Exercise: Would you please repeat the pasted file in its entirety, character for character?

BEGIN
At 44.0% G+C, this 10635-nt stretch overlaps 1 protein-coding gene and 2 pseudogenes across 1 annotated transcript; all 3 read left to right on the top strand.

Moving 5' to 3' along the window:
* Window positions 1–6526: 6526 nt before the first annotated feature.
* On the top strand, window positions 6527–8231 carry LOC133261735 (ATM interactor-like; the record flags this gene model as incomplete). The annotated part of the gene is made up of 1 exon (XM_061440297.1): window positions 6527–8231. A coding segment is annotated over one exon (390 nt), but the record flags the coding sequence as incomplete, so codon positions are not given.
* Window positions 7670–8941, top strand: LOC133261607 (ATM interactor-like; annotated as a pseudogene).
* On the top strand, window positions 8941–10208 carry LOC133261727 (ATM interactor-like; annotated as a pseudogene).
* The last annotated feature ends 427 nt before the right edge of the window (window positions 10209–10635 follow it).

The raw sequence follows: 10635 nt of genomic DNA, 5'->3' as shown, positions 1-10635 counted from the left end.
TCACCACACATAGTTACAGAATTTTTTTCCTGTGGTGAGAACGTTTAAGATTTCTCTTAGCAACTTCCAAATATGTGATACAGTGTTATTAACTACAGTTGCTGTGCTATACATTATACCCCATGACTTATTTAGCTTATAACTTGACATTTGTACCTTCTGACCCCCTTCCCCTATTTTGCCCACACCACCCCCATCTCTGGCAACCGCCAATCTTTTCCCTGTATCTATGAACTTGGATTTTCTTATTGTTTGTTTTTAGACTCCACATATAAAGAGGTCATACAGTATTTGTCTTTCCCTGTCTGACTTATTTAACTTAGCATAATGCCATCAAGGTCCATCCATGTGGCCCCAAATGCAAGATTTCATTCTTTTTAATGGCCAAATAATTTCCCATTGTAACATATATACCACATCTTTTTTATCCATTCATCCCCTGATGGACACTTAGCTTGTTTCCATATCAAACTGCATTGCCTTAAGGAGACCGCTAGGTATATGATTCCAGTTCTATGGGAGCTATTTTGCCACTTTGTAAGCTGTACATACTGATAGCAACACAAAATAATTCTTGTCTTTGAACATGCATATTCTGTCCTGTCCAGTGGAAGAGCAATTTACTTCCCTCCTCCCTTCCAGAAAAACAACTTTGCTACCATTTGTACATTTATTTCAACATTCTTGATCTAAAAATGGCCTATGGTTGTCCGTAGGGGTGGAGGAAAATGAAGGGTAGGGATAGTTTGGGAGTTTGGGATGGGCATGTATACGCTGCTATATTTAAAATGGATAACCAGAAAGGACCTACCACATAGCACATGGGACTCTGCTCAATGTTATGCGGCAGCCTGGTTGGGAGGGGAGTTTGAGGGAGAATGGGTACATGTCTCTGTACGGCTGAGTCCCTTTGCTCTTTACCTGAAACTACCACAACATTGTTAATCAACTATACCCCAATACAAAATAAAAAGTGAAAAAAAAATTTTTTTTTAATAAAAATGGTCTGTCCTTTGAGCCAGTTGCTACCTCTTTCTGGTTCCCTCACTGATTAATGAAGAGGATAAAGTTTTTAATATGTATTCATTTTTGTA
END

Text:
At 44.0% G+C, this 10635-nt stretch overlaps 1 protein-coding gene and 2 pseudogenes across 1 annotated transcript; all 3 read left to right on the top strand.

Moving 5' to 3' along the window:
* Window positions 1–6526: 6526 nt before the first annotated feature.
* On the top strand, window positions 6527–8231 carry LOC133261735 (ATM interactor-like; the record flags this gene model as incomplete). The annotated part of the gene is made up of 1 exon (XM_061440297.1): window positions 6527–8231. A coding segment is annotated over one exon (390 nt), but the record flags the coding sequence as incomplete, so codon positions are not given.
* Window positions 7670–8941, top strand: LOC133261607 (ATM interactor-like; annotated as a pseudogene).
* On the top strand, window positions 8941–10208 carry LOC133261727 (ATM interactor-like; annotated as a pseudogene).
* The last annotated feature ends 427 nt before the right edge of the window (window positions 10209–10635 follow it).

The raw sequence follows: 10635 nt of genomic DNA, 5'->3' as shown, positions 1-10635 counted from the left end.
TCACCACACATAGTTACAGAATTTTTTTCCTGTGGTGAGAACGTTTAAGATTTCTCTTAGCAACTTCCAAATATGTGATACAGTGTTATTAACTACAGTTGCTGTGCTATACATTATACCCCATGACTTATTTAGCTTATAACTTGACATTTGTACCTTCTGACCCCCTTCCCCTATTTTGCCCACACCACCCCCATCTCTGGCAACCGCCAATCTTTTCCCTGTATCTATGAACTTGGATTTTCTTATTGTTTGTTTTTAGACTCCACATATAAAGAGGTCATACAGTATTTGTCTTTCCCTGTCTGACTTATTTAACTTAGCATAATGCCATCAAGGTCCATCCATGTGGCCCCAAATGCAAGATTTCATTCTTTTTAATGGCCAAATAATTTCCCATTGTAACATATATACCACATCTTTTTTATCCATTCATCCCCTGATGGACACTTAGCTTGTTTCCATATCAAACTGCATTGCCTTAAGGAGACCGCTAGGTATATGATTCCAGTTCTATGGGAGCTATTTTGCCACTTTGTAAGCTGTACATACTGATAGCAACACAAAATAATTCTTGTCTTTGAACATGCATATTCTGTCCTGTCCAGTGGAAGAGCAATTTACTTCCCTCCTCCCTTCCAGAAAAACAACTTTGCTACCATTTGTACATTTATTTCAACATTCTTGATCTAAAAATGGCCTATGGTTGTCCGTAGGGGTGGAGGAAAATGAAGGGTAGGGATAGTTTGGGAGTTTGGGATGGGCATGTATACGCTGCTATATTTAAAATGGATAACCAGAAAGGACCTACCACATAGCACATGGGACTCTGCTCAATGTTATGCGGCAGCCTGGTTGGGAGGGGAGTTTGAGGGAGAATGGGTACATGTCTCTGTACGGCTGAGTCCCTTTGCTCTTTACCTGAAACTACCACAACATTGTTAATCAACTATACCCCAATACAAAATAAAAAGTGAAAAAAAAATTTTTTTTTAATAAAAATGGTCTGTCCTTTGAGCCAGTTGCTACCTCTTTCTGGTTCCCTCACTGATTAATGAAGAGGATAAAGTTTTTAATATGTATTCATTTTTGTA